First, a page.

Tapp v. Painesville Municipal Court et al

Filing 7

Opinion & Order signed by Judge James S. Gwin on 8/28/17. The Court, for the reasons set forth in this order, dismisses plaintiff's complaint pursuant to 28 U.S.C. § 1915A. The Court further certifies, pursuant to 28 U.S.C. § 1915(a)(3), that an appeal from this decision could not be taken in good faith. (D,MA)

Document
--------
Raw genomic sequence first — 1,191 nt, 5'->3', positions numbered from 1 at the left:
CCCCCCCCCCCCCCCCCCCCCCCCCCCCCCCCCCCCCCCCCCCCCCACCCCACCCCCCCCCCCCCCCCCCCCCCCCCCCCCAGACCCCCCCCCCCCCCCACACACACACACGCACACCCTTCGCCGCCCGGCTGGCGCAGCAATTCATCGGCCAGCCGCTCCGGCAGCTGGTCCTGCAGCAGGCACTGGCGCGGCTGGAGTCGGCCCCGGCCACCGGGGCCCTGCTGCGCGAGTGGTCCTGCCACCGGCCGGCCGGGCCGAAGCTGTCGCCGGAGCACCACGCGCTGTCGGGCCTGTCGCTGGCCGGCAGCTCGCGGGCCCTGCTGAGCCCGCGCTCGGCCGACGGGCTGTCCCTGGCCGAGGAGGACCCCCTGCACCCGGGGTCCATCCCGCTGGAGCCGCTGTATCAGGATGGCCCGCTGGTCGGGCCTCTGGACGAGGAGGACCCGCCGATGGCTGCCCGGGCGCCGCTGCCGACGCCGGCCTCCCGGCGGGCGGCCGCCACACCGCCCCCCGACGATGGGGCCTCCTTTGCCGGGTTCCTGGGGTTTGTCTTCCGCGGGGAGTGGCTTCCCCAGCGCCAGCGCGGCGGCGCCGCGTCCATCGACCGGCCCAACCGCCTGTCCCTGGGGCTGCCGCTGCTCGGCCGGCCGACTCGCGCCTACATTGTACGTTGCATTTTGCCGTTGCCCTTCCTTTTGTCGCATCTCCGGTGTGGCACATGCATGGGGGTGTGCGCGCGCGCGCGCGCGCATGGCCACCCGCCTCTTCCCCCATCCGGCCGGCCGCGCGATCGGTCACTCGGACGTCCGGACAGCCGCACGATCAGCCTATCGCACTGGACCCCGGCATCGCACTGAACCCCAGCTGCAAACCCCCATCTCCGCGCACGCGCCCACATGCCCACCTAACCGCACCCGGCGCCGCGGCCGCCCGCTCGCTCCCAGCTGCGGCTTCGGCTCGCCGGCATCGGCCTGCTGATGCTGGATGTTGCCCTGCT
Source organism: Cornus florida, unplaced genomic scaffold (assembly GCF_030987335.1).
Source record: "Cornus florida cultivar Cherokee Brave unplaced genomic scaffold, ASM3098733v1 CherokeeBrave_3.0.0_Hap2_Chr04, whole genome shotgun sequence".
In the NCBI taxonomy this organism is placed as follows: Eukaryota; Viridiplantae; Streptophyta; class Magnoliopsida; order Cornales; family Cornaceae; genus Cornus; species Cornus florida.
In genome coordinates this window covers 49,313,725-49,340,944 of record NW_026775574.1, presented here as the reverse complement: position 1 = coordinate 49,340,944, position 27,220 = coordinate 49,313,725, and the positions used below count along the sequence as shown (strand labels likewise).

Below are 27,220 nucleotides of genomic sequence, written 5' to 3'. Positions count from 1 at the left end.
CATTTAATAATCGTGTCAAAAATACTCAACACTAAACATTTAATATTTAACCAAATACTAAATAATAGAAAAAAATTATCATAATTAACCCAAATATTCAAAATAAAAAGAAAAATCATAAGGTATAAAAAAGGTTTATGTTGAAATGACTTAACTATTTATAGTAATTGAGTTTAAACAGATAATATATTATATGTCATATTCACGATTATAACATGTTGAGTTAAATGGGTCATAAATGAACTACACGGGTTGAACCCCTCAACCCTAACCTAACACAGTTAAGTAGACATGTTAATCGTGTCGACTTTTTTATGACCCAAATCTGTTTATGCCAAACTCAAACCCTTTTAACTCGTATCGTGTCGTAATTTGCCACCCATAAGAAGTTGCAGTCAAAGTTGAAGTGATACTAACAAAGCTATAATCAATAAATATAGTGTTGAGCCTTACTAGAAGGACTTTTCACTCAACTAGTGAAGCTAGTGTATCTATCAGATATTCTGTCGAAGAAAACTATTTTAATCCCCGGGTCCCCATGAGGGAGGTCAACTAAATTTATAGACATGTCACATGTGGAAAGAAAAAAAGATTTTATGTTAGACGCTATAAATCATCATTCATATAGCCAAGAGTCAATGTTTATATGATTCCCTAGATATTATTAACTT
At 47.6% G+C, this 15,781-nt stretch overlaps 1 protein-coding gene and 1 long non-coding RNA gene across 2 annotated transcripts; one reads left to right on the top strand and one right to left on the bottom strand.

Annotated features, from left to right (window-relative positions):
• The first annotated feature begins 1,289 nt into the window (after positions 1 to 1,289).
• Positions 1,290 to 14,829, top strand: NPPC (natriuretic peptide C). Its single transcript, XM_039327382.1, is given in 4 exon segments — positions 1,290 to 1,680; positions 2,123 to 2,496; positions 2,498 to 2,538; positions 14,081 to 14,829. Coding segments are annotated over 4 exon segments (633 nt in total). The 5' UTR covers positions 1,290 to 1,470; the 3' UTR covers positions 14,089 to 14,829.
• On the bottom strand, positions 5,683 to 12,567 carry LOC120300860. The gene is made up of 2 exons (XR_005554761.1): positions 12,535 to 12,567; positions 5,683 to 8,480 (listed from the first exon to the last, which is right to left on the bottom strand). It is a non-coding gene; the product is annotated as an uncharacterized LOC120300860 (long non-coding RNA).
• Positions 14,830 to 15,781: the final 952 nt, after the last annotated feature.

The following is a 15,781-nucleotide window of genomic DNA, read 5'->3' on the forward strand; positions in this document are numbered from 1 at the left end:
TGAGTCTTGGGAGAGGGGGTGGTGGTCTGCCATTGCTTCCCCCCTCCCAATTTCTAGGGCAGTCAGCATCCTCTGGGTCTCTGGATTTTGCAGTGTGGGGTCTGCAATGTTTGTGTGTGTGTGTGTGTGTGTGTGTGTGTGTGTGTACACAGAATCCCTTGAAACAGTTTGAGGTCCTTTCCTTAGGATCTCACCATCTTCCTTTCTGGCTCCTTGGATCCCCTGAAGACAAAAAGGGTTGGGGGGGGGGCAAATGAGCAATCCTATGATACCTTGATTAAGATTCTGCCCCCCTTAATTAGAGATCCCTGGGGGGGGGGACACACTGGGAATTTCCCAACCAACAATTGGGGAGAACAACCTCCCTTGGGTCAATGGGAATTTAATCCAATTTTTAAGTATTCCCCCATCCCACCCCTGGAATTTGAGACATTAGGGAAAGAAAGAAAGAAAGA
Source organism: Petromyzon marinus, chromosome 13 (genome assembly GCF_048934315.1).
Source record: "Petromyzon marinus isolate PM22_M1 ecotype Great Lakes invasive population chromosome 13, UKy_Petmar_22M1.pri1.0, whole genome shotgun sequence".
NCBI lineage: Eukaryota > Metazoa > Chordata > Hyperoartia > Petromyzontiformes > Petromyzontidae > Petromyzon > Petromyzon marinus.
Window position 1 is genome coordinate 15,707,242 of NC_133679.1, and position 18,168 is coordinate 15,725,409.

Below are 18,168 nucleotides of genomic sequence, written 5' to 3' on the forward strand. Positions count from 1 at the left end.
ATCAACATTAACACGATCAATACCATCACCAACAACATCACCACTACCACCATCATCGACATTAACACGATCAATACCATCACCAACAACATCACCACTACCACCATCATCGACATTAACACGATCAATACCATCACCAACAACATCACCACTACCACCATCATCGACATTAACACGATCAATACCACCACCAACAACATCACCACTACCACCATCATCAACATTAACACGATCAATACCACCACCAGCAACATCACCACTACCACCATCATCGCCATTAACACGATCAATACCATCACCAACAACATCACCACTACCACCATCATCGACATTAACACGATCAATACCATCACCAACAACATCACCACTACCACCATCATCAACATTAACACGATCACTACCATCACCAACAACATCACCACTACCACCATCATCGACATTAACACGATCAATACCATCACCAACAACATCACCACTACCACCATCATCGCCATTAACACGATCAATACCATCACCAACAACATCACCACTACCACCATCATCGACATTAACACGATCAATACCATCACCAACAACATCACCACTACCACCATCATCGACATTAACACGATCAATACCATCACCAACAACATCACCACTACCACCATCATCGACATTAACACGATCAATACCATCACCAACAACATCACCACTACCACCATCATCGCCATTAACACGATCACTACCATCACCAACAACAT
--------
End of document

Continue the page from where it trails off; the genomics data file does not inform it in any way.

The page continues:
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UNITED STATES DISTRICT COURT NORTHERN DISTRICT OF OHIO ------------------------------------------------------: KATAWN OMDU TAPP, : : Plaintiff, : : vs. : : PAINESVILLE MUNICIPAL : COURT et al., : : : Defendants. : : ------------------------------------------------------- CASE NO. 1:17-CV-904 OPINION & ORDER JAMES S. GWIN, UNITED STATES DISTRICT JUDGE: Pro se Plaintiff Katawn Omdu Tapp has filed an informa pauperis civil rights prisoner complaint in this action pursuant to 42 U.S.C. § 1983 against the Painesville Municipal Court, the Lake County Sheriff’s Office, the Lake County Court of Common Pleas, and a Public Defender in the Lake County Prosecutor’s Office. (Doc. No. 1.) He alleges civil rights violations in connection with a state criminal case against him. He alleges his rights were violated during his probable cause hearing in the Painesville Municipal Court, and that his counsel, a public defender, failed to properly represented him in the criminal case, including by failing to properly raise speedy trial concerns. He seeks compensatory and punitive damages, including “monetary compensation” and “to be immediately released.” (Id. at 5.) For the reasons stated below, his complaint is dismissed. Standard of Review and Analysis When a plaintiff is proceeding without the assistance of counsel, a court is required to construe his complaint indulgently and hold it to a less stringent standard than a formal pleading drafted by a lawyer. See Haines v. Kerner, 404 U.S. 519, 520 (1972); Hahn v. Star Bank, 190 F.3d 708, 715 (6th Cir. 1999). Nonetheless, even a pro se plaintiff must satisfy basic pleading requirements. Wells v. Brown, 891 F.2d 591, 594 (6th Cir. 1989). Further, federal district courts are expressly required, under 28 U.S.C. §1915A, to screen all actions in which “a prisoner seeks redress from a governmental entity or an officer or employee of a governmental entity,” and to dismiss before service any such action that the court determines is frivolous or malicious, fails to state a claim on which relief may be granted, or seeks monetary relief from a defendant who is immune from such relief. See 28 U.S.C. §1915A; Hill v. Lappin, 630 F.3d 468, 471 (6th Cir. 2010). The plaintiff’s complaint must be dismissed pursuant to § 1915A because, even liberally construed, it fails to allege any plausible civil rights claim under § 1983. First, his complaint fails to state a cognizable claim under § 1983 to the extent he seeks immediate release from prison. The Supreme Court has clearly held that “[w]hen a state prisoner challenges the very fact or duration of his physical imprisonment, . . . his sole federal remedy is a writ of habeas corpus.” Preiser v. Rodriguez, 411 U.S. 475 (1973). Second, because he asserts rights violations that would call into question the validity of the state criminal proceeding against him, he may not assert a claim for damages under § 1983 absent allegations that the state criminal proceeding terminated in his favor, or that a conviction stemming from the rights violations he asserts, was reversed on direct appeal, expunged by -2- executive order, declared invalid by a state tribunal, or called into question by a federal court’s issuance of a writ of habeas corpus. Heck v. Humphrey, 512 U.S. 477, 487 (1994). See also Adams v. Morris, 90 F. App'x 856, 858 (6th Cir. 2004); Gorenc v. City of Westland, 72 F. App’x 336, 339 (6th Cir. 2003) (holding that Heck applies to pretrial detainees and in pre-conviction situations). Because the plaintiff’s complaint does not set forth the allegations required under Heck, the plaintiff has failed to allege any cognizable damages claim. Finally, the public defender appointed to represent the plaintiff in his criminal case cannot be sued under § 1983. Polk County v. Dodson, 454 U.S. 312, 325 (1981) (“[A] public defender does not act under color of state law when performing a lawyer’s traditional functions as counsel to a defendant in a criminal proceeding.”). Conclusion For all the foregoing reasons, the plaintiff’s complaint is dismissed pursuant to 28 U.S.C. § 1915A. The Court further certifies, pursuant to 28 U.S.C. § 1915(a)(3), that an appeal from this decision could not be taken in good faith. IT IS SO ORDERED. Dated: August 28, 2017 s/ James S. Gwin JAMES S. GWIN UNITED STATES DISTRICT JUDGE -3-

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